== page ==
Fourthly, initial direct costs in an operating lease may be recorded as pre-paid expenses and amortized as operating costs over the period of the lease. This procedure may be due to the operating leases' nature in which rental income may be earned over the term of the lease. Initial direct costs are matched up, together with depreciation and other related costs, with the rent earnings that they assist to generate. Nevertheless, initial direct costs in a direct financing lease may be amortized over the term of the lease. This may be accomplished through offsetting unearned income by the initial direct costs; thus recognizing the initial direct costs at a similar rate as the interest income to which it may be related. This treatment may be necessitated by the lease's nature. The only income a direct financing lease yields for the lessor may be the interest income, which may be earned over the term of the lease. Consequently, initial direct costs may be matched over the lease term. In a sales-type lease, initial direct costs are required by GAAP (Generally Accepted Accounting Principles) to be expensed in the sale period which may be at the lease's inception. This treatment presumes that in a sales-type lease the main reason for incurring these costs may be to facilitate the leased asset's sale.
Last but not least, there may be sale-leaseback agreements which on the surface seem as if they may be two independent transactions. Nevertheless, the lessee/seller still maintains the utilization of the asset prior to the sale-leaseback arrangement. In actuality, the lessee/seller has revenue from the sale and a non-cancelable duty to pay off a debt. In fact, the lessee/seller basically has borrowed cash to be reimbursed with interest over the term of the lease; hence, “substance over type” demands that the gain on the asset's sale will not be instantly recognized, but delayed and regarded over the lease term. According to John Hepp, an associate at the national professional standards group, lease accounting generally has a great deal of complexity and accounting for modifications may be no different. Stipulated that one modifies a lease, some of the credits and debits never work out intuitively and one needs to be careful (Whitehouse, 2010).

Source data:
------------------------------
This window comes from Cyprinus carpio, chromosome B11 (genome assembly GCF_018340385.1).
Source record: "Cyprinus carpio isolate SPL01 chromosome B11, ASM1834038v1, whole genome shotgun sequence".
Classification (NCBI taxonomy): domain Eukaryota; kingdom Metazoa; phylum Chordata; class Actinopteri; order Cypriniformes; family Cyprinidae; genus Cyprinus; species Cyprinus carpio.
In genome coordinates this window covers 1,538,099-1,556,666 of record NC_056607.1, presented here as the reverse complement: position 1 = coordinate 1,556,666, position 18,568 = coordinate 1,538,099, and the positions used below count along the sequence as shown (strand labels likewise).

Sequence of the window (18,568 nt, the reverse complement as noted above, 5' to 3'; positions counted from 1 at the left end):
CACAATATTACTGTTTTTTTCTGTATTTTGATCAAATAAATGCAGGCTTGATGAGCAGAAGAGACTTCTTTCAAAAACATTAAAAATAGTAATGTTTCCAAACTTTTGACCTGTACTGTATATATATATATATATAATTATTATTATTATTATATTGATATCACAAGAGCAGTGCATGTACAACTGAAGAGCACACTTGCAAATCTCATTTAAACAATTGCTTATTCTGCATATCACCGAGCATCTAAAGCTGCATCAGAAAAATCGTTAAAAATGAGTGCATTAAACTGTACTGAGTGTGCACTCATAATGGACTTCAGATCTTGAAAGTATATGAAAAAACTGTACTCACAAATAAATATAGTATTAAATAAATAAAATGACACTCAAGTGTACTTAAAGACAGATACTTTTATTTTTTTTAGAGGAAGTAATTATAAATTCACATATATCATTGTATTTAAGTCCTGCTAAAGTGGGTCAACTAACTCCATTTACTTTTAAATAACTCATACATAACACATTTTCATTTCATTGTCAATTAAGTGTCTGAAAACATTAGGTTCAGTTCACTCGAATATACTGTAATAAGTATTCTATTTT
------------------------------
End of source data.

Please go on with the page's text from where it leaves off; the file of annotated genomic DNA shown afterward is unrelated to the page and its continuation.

This notion typically suggests interdependency among the price at which the property is sold and the terms of the lease. Therefore, the earnings process may not be complete at the selling time; however, it may be completed over the lease term. Viewing the leaseback and the sale as a single transaction may be consistent with the principle of revenue realization. Nevertheless, despite the fact that, firm managers/lessees stay within appropriate GAAP (Generally Accepted Accounting Principles) principals and guidelines, there may be plenty of different approaches to make their balance sheets appear better to their stockholders. Hepp states that, organizations renegotiating leases are currently smart to take into consideration, not only current rules, but also new standards on lease that may be percolating in both the U.S. and globally. In a couple of years, it may not be so easy to hold leases off the balance sheet (Whitehouse, 2010).